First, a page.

On May 6th, Alfredo Ramos, mayor of Iribarren municipality in Lara state, said that Nicolás and Diosdado Cabello had ordered a writ amparo be filed against him to try and remove and later imprison him. On Thursday, Ramos reported on Twitter that PSUV councilmembers approved his removal, calling it a coup d’état on his municipality, asserting that nothing will stop his fight for democracy.

But chavismo also strikes against its own people, and that’s why Health minister Antonieta Caporale was removed from her post, according to Official Gazette dated Wednesday, May 10th, and replaced by Pharmacist Luis Salerfi López Chejade (Hospitals vice-minister and Salud Aragua secretary.)

Nobody can yet confirm whether this is related to the first publication of the weekly epidemiological bulletin in two years.


We already know that Russia’s aiding Cuba with oil shipments in view of Venezuela’s decline; but, yesterday, OPEC released its Monthly Oil Market Report for May which shows that PDVSA’s output for April was 1,956 million barrels per day (bpd), which is 26,000 bpd less than March. Additionally, the National Assembly’s Consumer Price Index (IPCAN), calculates the inflation rate for April at 16.5% for a total of 92.8% cumulative inflation rate for the first four month of 2017.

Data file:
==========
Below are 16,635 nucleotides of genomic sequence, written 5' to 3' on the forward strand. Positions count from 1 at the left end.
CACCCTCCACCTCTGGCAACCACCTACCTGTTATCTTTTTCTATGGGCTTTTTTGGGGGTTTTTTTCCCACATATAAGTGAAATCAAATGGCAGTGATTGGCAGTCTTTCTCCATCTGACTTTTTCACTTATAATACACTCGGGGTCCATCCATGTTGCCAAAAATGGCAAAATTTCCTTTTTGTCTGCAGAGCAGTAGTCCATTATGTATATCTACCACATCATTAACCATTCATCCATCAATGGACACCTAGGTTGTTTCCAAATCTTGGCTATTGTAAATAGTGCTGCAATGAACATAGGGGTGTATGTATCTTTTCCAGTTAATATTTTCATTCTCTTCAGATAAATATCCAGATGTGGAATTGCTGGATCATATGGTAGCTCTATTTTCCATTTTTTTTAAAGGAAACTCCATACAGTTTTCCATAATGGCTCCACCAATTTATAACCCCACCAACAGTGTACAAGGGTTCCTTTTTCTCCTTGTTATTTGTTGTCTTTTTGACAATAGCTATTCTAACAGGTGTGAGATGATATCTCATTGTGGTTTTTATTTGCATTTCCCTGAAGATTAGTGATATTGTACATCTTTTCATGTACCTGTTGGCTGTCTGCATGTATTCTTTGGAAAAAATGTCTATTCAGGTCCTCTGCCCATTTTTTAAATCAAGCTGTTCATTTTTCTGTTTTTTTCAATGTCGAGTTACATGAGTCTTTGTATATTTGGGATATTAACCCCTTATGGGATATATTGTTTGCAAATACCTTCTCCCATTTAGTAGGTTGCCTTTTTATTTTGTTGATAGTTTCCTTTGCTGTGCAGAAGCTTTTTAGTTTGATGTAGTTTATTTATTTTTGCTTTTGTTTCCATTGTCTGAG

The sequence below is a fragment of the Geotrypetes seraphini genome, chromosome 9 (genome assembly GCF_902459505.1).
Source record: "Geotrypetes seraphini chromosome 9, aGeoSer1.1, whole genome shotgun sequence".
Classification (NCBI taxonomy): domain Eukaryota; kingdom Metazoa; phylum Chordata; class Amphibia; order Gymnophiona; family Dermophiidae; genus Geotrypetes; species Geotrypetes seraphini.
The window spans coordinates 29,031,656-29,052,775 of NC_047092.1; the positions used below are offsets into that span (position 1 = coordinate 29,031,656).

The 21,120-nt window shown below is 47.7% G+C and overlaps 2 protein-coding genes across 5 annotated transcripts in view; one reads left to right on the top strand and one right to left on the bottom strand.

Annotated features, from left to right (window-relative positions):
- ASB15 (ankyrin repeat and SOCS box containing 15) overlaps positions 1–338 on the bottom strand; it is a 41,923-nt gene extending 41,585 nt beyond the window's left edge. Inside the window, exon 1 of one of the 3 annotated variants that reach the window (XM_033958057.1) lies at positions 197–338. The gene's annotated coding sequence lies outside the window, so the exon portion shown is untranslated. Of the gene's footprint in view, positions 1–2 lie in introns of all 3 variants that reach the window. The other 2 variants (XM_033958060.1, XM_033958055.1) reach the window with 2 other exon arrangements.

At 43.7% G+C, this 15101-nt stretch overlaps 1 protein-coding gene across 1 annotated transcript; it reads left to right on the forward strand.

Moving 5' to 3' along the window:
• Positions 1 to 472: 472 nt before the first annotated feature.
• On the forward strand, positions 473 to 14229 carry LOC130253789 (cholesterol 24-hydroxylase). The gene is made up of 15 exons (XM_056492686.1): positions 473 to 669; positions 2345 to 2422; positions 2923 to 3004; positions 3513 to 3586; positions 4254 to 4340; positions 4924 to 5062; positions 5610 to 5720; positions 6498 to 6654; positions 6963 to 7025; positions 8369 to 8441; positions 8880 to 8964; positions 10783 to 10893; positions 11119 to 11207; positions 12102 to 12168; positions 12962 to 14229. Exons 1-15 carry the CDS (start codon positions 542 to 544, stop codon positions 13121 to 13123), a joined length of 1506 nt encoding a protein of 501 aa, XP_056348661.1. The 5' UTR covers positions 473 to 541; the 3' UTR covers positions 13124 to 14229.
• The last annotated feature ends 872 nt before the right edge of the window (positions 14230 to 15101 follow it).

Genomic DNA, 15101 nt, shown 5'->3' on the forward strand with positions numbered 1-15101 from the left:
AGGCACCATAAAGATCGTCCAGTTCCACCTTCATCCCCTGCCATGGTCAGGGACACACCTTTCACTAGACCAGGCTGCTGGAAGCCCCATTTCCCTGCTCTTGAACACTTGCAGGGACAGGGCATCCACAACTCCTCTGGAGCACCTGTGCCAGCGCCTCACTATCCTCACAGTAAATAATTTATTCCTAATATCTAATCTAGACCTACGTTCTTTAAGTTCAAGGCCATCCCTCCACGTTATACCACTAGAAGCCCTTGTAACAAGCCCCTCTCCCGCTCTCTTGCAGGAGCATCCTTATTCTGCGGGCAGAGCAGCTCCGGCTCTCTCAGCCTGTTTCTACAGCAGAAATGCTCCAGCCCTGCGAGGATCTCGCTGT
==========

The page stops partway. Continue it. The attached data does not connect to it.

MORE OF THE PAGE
Illegal weapons

Mike Pompeo, head of the Central Intelligence Agency (CIA) cautioned yesterday about the increasing likelihood that armed militias in Venezuela slip out of the government’s grasp and warned about the tremendous risk involved in the increasing weapons transfer in the country. During a hearing on global threats before the US Senate Intelligence Committee, Pompeo spoke about Venezuela’s crisis, specifically about the paramilitary groups known as colectivos: “The risk of these armed groups acting outside Maduro’s control increases by the minute,” he said, since they were armed to defend chavista interests from opposition protests.

The US Director of National Intelligence, Dan Coats, said before the same committee that “The unpopular and autocratic government of Venezuela will opt for more repressive methods to contain political opponents and discontent in the streets.”